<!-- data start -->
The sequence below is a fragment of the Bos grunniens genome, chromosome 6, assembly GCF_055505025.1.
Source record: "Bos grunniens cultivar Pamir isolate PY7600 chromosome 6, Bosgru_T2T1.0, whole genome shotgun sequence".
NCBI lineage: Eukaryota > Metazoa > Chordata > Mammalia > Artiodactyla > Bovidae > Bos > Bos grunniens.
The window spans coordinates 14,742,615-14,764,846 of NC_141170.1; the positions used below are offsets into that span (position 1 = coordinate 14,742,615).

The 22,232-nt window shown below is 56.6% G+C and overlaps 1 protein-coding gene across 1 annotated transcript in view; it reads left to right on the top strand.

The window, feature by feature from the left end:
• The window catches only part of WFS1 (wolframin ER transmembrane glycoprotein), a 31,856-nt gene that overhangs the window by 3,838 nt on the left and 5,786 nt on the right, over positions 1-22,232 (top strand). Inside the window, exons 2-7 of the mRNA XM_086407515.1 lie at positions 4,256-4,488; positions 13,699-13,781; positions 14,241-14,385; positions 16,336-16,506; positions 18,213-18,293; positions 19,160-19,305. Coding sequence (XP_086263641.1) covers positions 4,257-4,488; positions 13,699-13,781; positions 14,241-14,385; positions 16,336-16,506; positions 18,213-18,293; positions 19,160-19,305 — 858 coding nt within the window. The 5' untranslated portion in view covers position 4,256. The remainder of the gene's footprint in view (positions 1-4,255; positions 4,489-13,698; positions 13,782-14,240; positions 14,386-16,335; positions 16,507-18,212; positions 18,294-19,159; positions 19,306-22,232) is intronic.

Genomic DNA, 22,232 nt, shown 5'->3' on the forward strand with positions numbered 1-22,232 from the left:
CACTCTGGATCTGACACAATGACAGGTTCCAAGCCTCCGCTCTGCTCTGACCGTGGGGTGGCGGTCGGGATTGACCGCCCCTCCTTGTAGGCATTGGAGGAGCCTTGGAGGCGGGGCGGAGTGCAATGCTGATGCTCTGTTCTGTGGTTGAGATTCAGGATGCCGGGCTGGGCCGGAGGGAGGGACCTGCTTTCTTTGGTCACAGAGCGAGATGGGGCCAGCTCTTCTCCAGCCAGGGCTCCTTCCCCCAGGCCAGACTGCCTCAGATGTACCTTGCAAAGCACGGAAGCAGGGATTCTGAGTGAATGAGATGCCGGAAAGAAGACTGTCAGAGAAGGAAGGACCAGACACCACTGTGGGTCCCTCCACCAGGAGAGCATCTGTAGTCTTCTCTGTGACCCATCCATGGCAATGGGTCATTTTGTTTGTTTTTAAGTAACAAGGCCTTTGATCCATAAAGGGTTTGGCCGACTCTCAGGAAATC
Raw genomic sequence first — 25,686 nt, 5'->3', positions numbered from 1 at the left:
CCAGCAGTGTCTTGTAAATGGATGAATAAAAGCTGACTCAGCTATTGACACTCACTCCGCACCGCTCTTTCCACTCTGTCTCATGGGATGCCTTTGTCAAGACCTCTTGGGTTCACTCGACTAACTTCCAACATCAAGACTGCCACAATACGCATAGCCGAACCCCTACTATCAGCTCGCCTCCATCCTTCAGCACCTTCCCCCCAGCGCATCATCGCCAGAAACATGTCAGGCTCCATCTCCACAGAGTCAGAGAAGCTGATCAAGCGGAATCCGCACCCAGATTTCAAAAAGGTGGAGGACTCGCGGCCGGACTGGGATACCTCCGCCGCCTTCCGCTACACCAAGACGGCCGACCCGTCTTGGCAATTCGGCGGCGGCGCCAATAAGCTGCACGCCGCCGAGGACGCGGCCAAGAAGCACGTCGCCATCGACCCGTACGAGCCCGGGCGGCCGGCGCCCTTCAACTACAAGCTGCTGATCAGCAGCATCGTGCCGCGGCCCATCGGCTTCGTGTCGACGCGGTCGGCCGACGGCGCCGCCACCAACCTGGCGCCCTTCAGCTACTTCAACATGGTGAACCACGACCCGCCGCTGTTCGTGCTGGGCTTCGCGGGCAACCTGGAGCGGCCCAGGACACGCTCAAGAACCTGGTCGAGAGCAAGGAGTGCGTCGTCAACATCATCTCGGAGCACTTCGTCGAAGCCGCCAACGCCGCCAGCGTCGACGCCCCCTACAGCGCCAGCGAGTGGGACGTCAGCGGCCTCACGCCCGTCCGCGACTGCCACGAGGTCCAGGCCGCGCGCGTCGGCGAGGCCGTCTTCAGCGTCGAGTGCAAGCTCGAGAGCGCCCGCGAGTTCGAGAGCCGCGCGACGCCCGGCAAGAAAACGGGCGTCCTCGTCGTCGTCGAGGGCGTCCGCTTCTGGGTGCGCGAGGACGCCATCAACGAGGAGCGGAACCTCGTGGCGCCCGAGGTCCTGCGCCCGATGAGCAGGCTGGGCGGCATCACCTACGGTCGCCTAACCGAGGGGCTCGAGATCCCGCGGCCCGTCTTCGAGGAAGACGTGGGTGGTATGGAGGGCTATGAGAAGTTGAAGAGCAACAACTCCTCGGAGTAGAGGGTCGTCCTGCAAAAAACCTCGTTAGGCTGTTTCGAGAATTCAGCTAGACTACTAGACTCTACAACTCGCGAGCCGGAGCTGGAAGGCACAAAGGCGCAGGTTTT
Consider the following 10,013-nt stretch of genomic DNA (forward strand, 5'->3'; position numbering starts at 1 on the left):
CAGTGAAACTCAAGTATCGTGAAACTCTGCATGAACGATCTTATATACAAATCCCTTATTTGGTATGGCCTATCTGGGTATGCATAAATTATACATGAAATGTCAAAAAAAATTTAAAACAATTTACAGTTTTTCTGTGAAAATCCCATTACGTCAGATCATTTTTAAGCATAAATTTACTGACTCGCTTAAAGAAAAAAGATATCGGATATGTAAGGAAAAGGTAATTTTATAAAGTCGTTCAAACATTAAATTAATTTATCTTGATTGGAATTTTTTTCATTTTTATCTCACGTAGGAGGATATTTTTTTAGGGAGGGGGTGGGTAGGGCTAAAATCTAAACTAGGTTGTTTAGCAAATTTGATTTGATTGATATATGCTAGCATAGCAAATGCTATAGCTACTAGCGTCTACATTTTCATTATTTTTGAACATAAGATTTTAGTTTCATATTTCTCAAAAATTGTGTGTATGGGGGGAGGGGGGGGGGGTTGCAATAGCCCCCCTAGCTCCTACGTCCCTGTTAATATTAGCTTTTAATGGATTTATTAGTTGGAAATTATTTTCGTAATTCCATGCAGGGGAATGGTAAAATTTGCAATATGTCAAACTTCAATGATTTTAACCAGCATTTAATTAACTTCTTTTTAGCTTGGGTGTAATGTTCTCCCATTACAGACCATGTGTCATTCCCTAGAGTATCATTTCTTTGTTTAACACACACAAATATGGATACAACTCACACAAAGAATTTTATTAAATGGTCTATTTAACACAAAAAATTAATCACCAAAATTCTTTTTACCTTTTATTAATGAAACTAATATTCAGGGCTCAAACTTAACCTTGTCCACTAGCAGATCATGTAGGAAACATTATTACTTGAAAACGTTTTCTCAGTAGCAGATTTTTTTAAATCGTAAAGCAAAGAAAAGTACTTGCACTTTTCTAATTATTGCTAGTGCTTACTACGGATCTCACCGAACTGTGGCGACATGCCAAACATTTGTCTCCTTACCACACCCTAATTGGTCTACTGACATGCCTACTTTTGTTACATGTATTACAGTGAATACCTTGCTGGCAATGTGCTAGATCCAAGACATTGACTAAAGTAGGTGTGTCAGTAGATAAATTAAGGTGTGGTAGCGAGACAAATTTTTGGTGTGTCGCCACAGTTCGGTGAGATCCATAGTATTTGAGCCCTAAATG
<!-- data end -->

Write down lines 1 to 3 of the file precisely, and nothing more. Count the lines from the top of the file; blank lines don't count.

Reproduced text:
The sequence below is a fragment of the Bos grunniens genome, chromosome 6, assembly GCF_055505025.1.
Source record: "Bos grunniens cultivar Pamir isolate PY7600 chromosome 6, Bosgru_T2T1.0, whole genome shotgun sequence".
NCBI lineage: Eukaryota > Metazoa > Chordata > Mammalia > Artiodactyla > Bovidae > Bos > Bos grunniens.